DICK TRACY, DETECTIVE
There were many comic-book characters adapted to the screen during the 1940s but it was not until the 1960s and in particular from Batman (1989) onwards that filmed comic-books developed a uniquely cinematic style based on the look of the comic-book. The world that serial comic-book superheroes and characters inhabited prior to this was a prosaically realistic one. The serials were not films blown up with stylistic poses in the Batman (1943) serial, for instance, Batmans cape hangs with realistic limpness rather than puffs up on invisible winds or casts bat shadows on the wall behind him. There is no shadowy grimness or fantastically stylised cities, the surroundings here are documentary-like and unimaginatively lit. If you dont understand this, there might be some disappointment to seeing Dick Tracy on screen. There is none of the comic-strips square-jawed stylism and Spliftaces split face is reduced to merely a makeup scar. Without the form of the modern comic-book film established at this point, the nearest model Dick Tracy has to draw on is the crime thriller. That said, when you place all of this in perspective, Dick Tracy is quite an effective film.
The film starts out as a crime drama plot but soon takes a number of interesting turns, throwing in all manner of mysterious hypnotists, crystal ball prophecies and a very weird scene with an unnervingly intense mortician. By the end, William Berke, previously a director of B Westerns, has developed some striking and stylised film noir poses the exactingly directed killing of the professor being one notable set piece. The gaunt and balding Morgan Conway comes nowhere near resembling the square-jawed Dick Tracy of the comic book, nevertheless he presents a certain and assured hero. It is a performance that stands out, where in most crime dramas and especially serials of the day the stock heroes tended to blandness. There is also a likable sense of humour to the film, especially a running gag about Tracy perpetually standing up Tess Truehart. The result is, amid the routine proliferation of 30s and 40s comic-book adaptations, one rare entry that crafts a good film out of the material.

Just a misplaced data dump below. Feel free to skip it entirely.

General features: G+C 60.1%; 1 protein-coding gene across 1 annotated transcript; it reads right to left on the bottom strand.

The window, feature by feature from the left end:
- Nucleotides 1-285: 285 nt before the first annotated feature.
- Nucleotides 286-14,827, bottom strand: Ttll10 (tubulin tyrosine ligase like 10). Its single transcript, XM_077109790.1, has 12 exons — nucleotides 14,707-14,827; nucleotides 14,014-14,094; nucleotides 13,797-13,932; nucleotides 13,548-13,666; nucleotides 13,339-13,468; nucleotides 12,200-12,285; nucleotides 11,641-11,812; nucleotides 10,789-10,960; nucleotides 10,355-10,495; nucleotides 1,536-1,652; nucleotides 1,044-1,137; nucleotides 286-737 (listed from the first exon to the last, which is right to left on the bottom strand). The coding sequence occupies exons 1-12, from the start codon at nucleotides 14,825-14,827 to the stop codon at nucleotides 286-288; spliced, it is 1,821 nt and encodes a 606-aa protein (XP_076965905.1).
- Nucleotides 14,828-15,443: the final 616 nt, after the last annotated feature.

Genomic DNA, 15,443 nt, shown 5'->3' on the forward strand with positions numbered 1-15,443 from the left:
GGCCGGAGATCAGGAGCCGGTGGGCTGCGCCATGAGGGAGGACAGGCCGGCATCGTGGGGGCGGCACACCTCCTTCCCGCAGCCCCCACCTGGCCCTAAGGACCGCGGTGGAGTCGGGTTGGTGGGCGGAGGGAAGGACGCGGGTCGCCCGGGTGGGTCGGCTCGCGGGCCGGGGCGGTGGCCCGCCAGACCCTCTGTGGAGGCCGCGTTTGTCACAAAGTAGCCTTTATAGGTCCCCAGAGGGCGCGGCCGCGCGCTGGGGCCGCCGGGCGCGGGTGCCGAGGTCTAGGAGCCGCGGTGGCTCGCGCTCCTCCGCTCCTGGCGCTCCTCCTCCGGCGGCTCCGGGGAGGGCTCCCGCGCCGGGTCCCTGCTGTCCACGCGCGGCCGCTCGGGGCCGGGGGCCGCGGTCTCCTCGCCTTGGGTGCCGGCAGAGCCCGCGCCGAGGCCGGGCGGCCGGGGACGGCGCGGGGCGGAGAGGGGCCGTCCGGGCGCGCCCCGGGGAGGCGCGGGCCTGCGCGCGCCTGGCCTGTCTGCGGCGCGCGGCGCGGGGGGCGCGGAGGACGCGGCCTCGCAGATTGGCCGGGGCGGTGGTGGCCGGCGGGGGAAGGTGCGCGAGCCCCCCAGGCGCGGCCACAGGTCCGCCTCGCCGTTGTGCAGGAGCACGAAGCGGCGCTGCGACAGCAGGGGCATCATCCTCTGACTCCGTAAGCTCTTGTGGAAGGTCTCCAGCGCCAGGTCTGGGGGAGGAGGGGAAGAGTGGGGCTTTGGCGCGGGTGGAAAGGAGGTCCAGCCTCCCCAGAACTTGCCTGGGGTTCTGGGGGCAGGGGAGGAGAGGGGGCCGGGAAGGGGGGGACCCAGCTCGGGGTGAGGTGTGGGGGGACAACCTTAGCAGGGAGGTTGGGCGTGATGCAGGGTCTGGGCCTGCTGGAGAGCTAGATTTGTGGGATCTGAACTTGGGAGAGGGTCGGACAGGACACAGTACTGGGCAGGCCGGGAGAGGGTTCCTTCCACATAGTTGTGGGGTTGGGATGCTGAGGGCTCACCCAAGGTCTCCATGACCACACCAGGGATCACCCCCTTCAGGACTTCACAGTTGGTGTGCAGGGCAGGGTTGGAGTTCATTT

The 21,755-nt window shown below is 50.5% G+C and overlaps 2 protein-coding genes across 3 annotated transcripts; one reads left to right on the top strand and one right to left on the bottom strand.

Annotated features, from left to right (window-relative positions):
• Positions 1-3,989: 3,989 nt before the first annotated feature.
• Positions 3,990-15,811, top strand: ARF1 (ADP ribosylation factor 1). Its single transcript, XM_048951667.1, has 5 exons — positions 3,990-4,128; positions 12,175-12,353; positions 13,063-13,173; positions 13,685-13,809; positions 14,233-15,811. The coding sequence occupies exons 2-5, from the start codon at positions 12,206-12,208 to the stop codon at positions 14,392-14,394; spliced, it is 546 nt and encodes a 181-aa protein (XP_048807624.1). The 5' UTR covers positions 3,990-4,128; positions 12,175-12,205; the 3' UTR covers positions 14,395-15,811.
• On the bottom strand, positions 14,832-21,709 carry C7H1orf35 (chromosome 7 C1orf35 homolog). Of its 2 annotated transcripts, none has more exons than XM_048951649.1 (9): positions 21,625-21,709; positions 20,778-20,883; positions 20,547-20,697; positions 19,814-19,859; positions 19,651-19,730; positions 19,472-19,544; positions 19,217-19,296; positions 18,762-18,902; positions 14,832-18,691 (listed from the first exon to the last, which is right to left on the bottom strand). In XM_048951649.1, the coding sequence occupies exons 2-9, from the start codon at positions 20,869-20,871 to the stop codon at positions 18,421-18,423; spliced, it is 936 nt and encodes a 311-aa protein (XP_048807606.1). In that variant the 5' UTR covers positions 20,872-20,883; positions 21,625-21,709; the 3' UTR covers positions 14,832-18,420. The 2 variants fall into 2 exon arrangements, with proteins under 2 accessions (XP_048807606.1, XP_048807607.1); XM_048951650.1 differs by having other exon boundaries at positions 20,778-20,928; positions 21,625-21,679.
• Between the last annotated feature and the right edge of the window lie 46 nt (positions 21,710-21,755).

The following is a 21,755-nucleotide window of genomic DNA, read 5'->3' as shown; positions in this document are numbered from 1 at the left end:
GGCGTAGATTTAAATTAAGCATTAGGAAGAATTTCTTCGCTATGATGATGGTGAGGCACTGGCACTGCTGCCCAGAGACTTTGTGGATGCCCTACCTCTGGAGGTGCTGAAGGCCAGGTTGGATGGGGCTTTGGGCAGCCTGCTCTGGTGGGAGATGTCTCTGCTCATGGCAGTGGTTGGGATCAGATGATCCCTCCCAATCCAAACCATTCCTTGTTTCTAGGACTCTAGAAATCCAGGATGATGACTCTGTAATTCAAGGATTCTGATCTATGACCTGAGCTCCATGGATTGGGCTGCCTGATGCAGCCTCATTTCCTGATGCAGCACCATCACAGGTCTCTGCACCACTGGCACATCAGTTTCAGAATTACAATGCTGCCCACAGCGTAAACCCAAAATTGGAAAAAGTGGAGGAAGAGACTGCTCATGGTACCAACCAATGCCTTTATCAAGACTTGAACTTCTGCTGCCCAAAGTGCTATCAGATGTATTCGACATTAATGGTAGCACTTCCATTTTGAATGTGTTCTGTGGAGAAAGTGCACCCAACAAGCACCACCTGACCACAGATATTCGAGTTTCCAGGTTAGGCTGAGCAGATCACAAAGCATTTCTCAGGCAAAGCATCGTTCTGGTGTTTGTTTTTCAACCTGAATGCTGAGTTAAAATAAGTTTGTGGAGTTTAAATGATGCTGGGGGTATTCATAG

The subsequent Dick Tracy feature films were: Dick Tracy vs Cueball (1946), Dick Tracys Dilemma (1947) and Dick Tracy Meets Gruesome (1947). Morgan Conway appeared again in Cueball but was replaced by Ralph Byrd, the serial Dick Tracy, in the next two entries. Ralph Byrd also played the part in a short-lived half-hour tv series Dick Tracy (1950-1). There was a brief attempt to revive the series amid the 1960s Batman camp fad but this went no further than a 1967 pilot starring Ray McDonnell. Dick Tracy (1990) was a big-budget remake directed by and starring Warren Beatty.
Full film available online here:-